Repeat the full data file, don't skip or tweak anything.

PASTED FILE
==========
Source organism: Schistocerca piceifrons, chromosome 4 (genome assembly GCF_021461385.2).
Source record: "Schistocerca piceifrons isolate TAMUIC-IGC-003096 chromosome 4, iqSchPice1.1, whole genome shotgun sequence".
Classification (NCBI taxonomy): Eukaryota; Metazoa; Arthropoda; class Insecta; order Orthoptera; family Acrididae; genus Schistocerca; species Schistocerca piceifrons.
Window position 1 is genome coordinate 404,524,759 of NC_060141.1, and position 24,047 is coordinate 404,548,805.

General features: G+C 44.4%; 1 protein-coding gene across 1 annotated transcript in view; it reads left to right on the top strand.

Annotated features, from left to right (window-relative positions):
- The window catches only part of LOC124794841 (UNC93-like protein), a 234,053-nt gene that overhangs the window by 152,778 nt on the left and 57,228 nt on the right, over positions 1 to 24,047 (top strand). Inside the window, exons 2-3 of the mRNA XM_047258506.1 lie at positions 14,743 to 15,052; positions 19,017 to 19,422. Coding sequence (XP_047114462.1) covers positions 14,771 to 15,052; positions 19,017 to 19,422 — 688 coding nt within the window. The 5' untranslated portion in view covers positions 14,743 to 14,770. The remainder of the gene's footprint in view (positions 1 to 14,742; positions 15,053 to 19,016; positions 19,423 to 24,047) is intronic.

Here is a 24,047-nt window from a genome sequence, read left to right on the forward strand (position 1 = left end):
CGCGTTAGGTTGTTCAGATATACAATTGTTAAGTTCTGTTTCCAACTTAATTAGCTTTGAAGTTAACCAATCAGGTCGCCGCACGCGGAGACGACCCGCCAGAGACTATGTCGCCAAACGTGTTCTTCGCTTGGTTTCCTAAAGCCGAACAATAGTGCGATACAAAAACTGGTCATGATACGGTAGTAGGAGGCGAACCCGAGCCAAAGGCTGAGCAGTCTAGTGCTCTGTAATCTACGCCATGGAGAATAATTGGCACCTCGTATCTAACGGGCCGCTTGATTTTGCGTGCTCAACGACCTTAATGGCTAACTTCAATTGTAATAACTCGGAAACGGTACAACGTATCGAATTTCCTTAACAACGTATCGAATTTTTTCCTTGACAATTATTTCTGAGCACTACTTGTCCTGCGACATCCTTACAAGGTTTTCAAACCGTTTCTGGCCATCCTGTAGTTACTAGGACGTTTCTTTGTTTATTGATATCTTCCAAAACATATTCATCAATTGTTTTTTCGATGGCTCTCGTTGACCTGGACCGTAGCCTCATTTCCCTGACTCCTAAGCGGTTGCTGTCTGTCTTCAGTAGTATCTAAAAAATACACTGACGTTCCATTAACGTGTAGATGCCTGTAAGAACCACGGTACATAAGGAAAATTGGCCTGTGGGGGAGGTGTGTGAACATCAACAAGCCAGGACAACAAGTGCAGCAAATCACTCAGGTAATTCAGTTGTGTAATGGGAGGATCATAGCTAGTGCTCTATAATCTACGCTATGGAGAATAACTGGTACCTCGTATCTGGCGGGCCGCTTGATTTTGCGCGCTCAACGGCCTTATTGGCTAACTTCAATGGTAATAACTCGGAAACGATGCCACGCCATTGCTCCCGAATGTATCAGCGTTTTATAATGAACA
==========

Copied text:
Source organism: Schistocerca piceifrons, chromosome 4 (genome assembly GCF_021461385.2).
Source record: "Schistocerca piceifrons isolate TAMUIC-IGC-003096 chromosome 4, iqSchPice1.1, whole genome shotgun sequence".
Classification (NCBI taxonomy): Eukaryota; Metazoa; Arthropoda; class Insecta; order Orthoptera; family Acrididae; genus Schistocerca; species Schistocerca piceifrons.
Window position 1 is genome coordinate 404,524,759 of NC_060141.1, and position 24,047 is coordinate 404,548,805.

General features: G+C 44.4%; 1 protein-coding gene across 1 annotated transcript in view; it reads left to right on the top strand.

Annotated features, from left to right (window-relative positions):
- The window catches only part of LOC124794841 (UNC93-like protein), a 234,053-nt gene that overhangs the window by 152,778 nt on the left and 57,228 nt on the right, over positions 1 to 24,047 (top strand). Inside the window, exons 2-3 of the mRNA XM_047258506.1 lie at positions 14,743 to 15,052; positions 19,017 to 19,422. Coding sequence (XP_047114462.1) covers positions 14,771 to 15,052; positions 19,017 to 19,422 — 688 coding nt within the window. The 5' untranslated portion in view covers positions 14,743 to 14,770. The remainder of the gene's footprint in view (positions 1 to 14,742; positions 15,053 to 19,016; positions 19,423 to 24,047) is intronic.

Here is a 24,047-nt window from a genome sequence, read left to right on the forward strand (position 1 = left end):
CGCGTTAGGTTGTTCAGATATACAATTGTTAAGTTCTGTTTCCAACTTAATTAGCTTTGAAGTTAACCAATCAGGTCGCCGCACGCGGAGACGACCCGCCAGAGACTATGTCGCCAAACGTGTTCTTCGCTTGGTTTCCTAAAGCCGAACAATAGTGCGATACAAAAACTGGTCATGATACGGTAGTAGGAGGCGAACCCGAGCCAAAGGCTGAGCAGTCTAGTGCTCTGTAATCTACGCCATGGAGAATAATTGGCACCTCGTATCTAACGGGCCGCTTGATTTTGCGTGCTCAACGACCTTAATGGCTAACTTCAATTGTAATAACTCGGAAACGGTACAACGTATCGAATTTCCTTAACAACGTATCGAATTTTTTCCTTGACAATTATTTCTGAGCACTACTTGTCCTGCGACATCCTTACAAGGTTTTCAAACCGTTTCTGGCCATCCTGTAGTTACTAGGACGTTTCTTTGTTTATTGATATCTTCCAAAACATATTCATCAATTGTTTTTTCGATGGCTCTCGTTGACCTGGACCGTAGCCTCATTTCCCTGACTCCTAAGCGGTTGCTGTCTGTCTTCAGTAGTATCTAAAAAATACACTGACGTTCCATTAACGTGTAGATGCCTGTAAGAACCACGGTACATAAGGAAAATTGGCCTGTGGGGGAGGTGTGTGAACATCAACAAGCCAGGACAACAAGTGCAGCAAATCACTCAGGTAATTCAGTTGTGTAATGGGAGGATCATAGCTAGTGCTCTATAATCTACGCTATGGAGAATAACTGGTACCTCGTATCTGGCGGGCCGCTTGATTTTGCGCGCTCAACGGCCTTATTGGCTAACTTCAATGGTAATAACTCGGAAACGATGCCACGCCATTGCTCCCGAATGTATCAGCGTTTTATAATGAACA